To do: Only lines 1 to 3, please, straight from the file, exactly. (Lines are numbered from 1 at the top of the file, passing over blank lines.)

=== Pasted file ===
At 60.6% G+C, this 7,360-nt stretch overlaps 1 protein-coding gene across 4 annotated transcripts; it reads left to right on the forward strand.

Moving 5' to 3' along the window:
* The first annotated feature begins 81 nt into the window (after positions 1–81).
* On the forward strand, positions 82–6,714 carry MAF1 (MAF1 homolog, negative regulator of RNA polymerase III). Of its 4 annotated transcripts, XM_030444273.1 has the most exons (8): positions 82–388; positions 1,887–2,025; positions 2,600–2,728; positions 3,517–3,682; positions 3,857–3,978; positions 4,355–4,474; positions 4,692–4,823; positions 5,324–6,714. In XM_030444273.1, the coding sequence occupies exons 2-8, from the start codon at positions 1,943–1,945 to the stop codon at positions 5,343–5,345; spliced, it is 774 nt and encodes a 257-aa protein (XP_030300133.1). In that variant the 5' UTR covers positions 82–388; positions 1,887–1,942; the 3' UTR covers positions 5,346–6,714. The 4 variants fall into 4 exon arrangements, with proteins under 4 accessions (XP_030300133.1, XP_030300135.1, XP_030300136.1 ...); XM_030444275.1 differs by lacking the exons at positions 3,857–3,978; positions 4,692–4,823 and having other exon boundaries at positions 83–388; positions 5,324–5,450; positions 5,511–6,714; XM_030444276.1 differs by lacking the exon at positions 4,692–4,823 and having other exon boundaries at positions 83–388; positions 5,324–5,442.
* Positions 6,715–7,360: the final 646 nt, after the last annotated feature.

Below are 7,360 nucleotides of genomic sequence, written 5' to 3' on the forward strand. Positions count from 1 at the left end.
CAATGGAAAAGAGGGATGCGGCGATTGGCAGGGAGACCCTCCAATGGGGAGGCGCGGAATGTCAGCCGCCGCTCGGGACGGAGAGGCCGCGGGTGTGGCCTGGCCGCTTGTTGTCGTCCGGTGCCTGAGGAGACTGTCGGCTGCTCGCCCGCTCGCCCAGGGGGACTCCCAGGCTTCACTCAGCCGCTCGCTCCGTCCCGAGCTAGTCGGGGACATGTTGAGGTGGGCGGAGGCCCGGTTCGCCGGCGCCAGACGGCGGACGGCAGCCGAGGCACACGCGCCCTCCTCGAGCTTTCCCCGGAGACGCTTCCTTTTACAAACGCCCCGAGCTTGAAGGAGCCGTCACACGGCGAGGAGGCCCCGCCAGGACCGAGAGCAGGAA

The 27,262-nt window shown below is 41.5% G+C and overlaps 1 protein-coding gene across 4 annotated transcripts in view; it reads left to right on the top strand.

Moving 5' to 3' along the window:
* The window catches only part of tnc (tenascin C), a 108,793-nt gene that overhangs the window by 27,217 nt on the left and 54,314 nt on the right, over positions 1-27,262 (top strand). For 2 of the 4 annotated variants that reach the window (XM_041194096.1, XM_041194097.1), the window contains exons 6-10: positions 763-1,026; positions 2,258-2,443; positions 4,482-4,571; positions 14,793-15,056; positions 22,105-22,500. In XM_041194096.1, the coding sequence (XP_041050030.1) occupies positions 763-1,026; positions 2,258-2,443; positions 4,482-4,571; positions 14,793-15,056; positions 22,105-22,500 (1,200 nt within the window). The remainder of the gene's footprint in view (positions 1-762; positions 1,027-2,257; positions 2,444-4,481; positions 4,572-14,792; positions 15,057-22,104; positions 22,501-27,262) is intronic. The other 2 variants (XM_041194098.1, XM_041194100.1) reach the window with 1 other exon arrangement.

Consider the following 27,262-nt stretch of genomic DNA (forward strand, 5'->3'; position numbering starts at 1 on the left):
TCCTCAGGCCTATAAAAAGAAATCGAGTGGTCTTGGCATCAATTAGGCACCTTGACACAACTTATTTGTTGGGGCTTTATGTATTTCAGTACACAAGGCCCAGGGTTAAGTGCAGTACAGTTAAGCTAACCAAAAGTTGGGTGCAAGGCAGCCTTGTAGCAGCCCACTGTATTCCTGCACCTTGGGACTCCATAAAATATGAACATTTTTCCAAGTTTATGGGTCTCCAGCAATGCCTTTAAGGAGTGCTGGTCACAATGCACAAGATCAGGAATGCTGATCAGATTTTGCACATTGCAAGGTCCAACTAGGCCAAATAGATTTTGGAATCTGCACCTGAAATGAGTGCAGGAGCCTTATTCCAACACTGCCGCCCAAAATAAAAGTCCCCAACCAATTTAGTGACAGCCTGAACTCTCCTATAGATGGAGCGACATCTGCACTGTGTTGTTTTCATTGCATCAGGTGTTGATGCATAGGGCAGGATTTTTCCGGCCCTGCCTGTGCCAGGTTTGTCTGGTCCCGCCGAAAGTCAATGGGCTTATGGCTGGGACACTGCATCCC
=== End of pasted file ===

At 60.6% G+C, this 7,360-nt stretch overlaps 1 protein-coding gene across 4 annotated transcripts; it reads left to right on the forward strand.

Moving 5' to 3' along the window:
* The first annotated feature begins 81 nt into the window (after positions 1–81).